RESERVE BANK POLICY
Interest rates staying put despite rand slide
Reserve Bank deputy governor Daniel Mminele says policymakers will respond to the rand’s weakness only if it feeds through to the wider economy
SA’s embattled consumers and companies look set to be spared another interest rate hike in the wake of the rand’s slide to a two-year low against the dollar.
Reserve Bank deputy governor Daniel Mminele told Bloomberg on Monday that policymakers, who have managed to keep inflation within the 3%-6% target band for more than a year, would only respond to the rand’s weakness if it fed through to the wider economy.
"We would not overreact to initial price pressures and would be guided by our collective judgment and assessment of how we see knock-on and second-round effects of any price pressures that could then contribute to inflation."
The rand was caught in the crossfire as Turkey’s financial crisis spread, seeing its biggest fall since the depths of the global financial crisis a decade ago, breaking through R15/$ in early trade on Monday.
It pared losses later, to an intraday best of R14.1805, but fell again to R14.4065 by 6.30pm, about 14% lower than where it began 2018. This compares with a 45% drop by the Turkish lira over the same period. India’s rupee hit a record low while Indonesia’s central bank sold foreign exchange reserves.
Locally, the rand has also been hit by a deteriorating economic outlook after the initial euphoria that accompanied President Cyril Ramaphosa’s election and amid policy uncertainty around property rights.
Analysts said the rand’s drop, which pushes up the price of imported goods, was still bad news for motorists and probably killed off any prospect of a cut in petrol prices, which have increased 11% in 2018.
Higher food prices may put pressure on retailers, who have been struggling to pass on costs to customers amid a weakening SA economy.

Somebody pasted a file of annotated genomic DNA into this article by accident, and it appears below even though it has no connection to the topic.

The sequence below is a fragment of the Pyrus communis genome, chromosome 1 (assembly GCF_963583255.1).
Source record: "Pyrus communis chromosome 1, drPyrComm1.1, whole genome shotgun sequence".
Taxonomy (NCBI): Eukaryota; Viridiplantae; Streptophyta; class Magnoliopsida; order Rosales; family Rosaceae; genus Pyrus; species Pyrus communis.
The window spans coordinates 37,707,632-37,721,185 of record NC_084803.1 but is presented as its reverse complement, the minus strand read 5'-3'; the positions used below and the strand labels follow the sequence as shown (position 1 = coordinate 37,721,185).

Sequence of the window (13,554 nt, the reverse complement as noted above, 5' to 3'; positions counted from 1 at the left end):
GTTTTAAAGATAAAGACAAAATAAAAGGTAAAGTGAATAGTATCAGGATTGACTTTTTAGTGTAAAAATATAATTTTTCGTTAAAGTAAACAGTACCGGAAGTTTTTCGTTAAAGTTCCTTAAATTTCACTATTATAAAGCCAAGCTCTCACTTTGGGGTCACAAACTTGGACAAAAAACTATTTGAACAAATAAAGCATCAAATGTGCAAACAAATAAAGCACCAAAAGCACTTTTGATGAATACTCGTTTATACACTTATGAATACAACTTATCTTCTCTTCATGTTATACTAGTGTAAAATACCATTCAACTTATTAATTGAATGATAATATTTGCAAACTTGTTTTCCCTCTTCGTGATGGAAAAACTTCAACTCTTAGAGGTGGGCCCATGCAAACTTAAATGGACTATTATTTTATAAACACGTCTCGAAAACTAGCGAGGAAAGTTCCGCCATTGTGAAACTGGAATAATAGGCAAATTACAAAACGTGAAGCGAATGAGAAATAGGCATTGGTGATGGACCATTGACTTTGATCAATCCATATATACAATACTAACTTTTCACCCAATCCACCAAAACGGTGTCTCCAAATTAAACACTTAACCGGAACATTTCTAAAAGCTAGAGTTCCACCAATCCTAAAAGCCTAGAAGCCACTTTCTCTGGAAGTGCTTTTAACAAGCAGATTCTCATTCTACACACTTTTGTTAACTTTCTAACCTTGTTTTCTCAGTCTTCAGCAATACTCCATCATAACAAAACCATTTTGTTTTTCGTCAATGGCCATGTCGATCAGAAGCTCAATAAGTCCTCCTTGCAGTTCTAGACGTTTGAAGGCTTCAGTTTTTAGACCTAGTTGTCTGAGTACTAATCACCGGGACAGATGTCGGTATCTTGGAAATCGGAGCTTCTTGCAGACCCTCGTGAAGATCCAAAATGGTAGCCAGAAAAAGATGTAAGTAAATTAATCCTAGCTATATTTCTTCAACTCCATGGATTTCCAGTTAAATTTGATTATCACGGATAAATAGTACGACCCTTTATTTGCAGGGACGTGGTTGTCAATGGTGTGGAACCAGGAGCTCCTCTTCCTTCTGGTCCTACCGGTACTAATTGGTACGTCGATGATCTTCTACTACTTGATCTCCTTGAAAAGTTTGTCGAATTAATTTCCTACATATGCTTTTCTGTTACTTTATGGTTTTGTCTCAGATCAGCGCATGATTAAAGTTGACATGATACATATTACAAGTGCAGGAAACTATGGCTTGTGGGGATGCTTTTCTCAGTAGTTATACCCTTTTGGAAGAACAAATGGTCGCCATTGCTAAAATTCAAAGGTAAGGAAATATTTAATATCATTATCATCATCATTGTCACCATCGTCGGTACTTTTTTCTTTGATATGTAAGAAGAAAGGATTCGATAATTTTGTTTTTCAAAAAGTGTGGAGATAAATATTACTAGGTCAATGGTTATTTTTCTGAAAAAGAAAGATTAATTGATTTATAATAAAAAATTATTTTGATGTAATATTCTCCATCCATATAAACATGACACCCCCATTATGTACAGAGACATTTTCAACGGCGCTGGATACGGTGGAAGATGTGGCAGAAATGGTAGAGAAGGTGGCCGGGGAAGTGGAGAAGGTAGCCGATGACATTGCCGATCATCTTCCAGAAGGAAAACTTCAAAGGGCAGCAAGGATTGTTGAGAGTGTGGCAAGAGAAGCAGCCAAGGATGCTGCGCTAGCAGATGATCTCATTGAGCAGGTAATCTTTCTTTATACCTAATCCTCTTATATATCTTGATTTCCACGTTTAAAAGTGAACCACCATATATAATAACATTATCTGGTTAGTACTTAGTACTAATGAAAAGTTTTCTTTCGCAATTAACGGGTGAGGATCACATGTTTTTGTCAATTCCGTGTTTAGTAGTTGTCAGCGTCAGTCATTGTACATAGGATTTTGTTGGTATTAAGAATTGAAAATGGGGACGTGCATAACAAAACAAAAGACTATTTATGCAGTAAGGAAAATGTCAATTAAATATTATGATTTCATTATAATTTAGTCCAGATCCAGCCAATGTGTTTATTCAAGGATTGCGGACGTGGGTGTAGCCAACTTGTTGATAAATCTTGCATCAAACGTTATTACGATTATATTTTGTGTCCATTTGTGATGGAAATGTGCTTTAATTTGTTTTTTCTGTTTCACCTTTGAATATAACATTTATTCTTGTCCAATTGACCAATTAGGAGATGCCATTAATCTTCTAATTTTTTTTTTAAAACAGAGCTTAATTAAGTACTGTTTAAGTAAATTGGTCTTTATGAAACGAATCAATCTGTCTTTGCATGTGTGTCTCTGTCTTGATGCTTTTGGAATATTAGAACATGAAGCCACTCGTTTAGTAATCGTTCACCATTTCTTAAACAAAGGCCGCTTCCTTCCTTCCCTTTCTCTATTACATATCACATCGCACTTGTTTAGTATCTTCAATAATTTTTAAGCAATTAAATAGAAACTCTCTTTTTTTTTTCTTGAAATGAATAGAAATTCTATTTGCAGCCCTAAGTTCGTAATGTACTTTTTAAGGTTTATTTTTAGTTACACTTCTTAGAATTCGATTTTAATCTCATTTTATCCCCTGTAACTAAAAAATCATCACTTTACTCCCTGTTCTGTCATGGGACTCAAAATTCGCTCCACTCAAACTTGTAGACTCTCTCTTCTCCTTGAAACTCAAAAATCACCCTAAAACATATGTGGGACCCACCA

The lira’s drop came as Turkey’s political battle with Washington over the detention of a US citizen escalated, adding to concerns about political pressure on that country’s central bank to keep interest rates low even as inflation accelerated towards 17%.
While the rand has been partly shielded by perceptions that SA’s central bank is independent and credible, a much smaller portion of the country’s debt is denominated in dollars.
In July, the Bank left the repo rate unchanged at 6.5% and reduced its growth forecast for 2018 by 0.5 percentage points to 1.2%, signalling it was unlikely to respond to faster inflation by raising rates.
While Turkish policymakers clearly needed to hike rates, the Bank would likely look through the rand’s recent moves, said Capital Economics senior emerging markets economist John Ashbourne.
"The rand is currently telling us a lot more about general emerging-market sentiment, than it is about SA in particular," he said.
"The rand is one of the most liquid and easily traded currencies, and often works as a bell-wether for sentiment towards emerging markets," he said.
Nedbank Corporate and Investment Banking strategist Mehul Daya said the rand needed to remain above R14.50/$ for weeks or months to pose an inflation risk, but this was unlikely. "The … effects from the rand into inflation have been dismal amid weak demand from the local economy."
Econometrix MD Azar Jammine said the bank would probably eye a sustained R14.70/$ or upwards before considering raising rates.